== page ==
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Advance Care Directives: Preparing for the Unknown

Updated: Apr 23

The truth is you don't know what is going to happen tomorrow. Life is a crazy ride, and nothing is guaranteed.– Marshall Mathers III

Life is uncertain. It is impossible to predict what tomorrow may bring. Regardless of your age, planning for the unknown is important. It can ensure your loved ones never have to guess what you would want in an emergency.

Advanced care planning is not just about old age or illness. It’s about protecting yourself and your loved ones in the face of the unexpected. Currently, only 25 percent of Americans have end-of-life medical wishes recorded in legal documents. (Source: AgingCare)

What is Advance Care Planning?

Advance care planning (or advance directive) is a legal document, or a series of documents. They spell out exactly what you want—or don’t want—should you be unable to decide for yourself. These documents serve as guidance for family members and medical professionals.

In an emergency, advance care directives can provide guidance with things like:

  • Using ventilators

  • CPR

  • Pain care

  • Organ and tissue donations

These documents go by different names depending on the state in which you live. But they usually have two main components: a living will and a durable power of attorney for health care. Additional documents may be added. (Such as: a do-not-resuscitate (DNR) order, physician order for life-sustaining treatment (POLST) forms, etc.)

You should consider advanced care directives as living documents. They should be updated and adjusted over time as your situation and health changes. Your wishes may very well change as you age. What you do or do not want at thirty will likely be different than at seventy. We think it’s a good idea to review them on a regular basis, perhaps anytime you review your estate or financial plans.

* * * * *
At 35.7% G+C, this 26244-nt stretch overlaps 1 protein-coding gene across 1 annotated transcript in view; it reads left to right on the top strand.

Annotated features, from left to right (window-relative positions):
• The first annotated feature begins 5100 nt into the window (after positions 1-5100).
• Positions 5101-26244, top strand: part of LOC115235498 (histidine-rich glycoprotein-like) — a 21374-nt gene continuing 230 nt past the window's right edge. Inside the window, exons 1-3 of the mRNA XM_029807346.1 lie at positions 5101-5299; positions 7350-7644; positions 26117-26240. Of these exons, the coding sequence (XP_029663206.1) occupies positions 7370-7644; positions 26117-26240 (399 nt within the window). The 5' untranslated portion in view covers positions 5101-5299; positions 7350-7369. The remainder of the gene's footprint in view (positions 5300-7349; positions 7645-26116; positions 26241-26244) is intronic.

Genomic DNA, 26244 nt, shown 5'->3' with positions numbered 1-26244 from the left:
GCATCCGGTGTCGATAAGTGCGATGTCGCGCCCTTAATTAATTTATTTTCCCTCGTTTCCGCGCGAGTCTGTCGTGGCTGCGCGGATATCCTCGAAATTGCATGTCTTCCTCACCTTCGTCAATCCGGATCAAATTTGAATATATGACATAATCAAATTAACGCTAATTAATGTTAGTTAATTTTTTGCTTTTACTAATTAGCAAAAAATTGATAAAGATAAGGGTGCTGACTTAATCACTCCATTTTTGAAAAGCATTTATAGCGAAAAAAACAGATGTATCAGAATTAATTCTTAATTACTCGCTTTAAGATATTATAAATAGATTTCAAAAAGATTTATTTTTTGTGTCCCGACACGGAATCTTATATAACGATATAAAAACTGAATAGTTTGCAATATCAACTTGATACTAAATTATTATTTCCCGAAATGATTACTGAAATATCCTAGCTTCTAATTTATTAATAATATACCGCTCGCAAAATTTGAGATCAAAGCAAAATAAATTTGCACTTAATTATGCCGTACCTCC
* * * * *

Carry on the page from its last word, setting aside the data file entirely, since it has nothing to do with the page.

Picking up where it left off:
State laws vary but your advance care directives must follow current requirements. An attorney can assist you with this. (Please book a call if you would like help finding one.) But don’t expect a lawyer to explain the different medical treatments you are deciding about. They probably will not know enough to help you make an informed decision.

Each state also has their own generic forms available online [link]. If you spend a lot of time in another state, snow-birding or visiting family, have paperwork in place for each location.

It is important to note that if you do not have a proxy and/or living will, doctors are legally required to pursue all viable life-sustaining treatment options.

What is a living will?

A living will states your medical wishes and will guide your medical care if you become unable, physically or mentally, to express them.

What is a durable power of attorney for health care?

A durable power of attorney for health care, also known as a health care proxy, designates who can act on your behalf if you are unable. You decide how much authority they have and what decisions they can make for you.

Your proxy (also known as representative, surrogate, or agent) may be a family member, friend, lawyer or someone else. It’s a smart idea to name an alternative proxy. When you choose your proxies, consider someone who is health and/or financially minded. Make sure your proxy and alternative know your specific wishes, have a copy of the document, and are comfortable with the responsibility.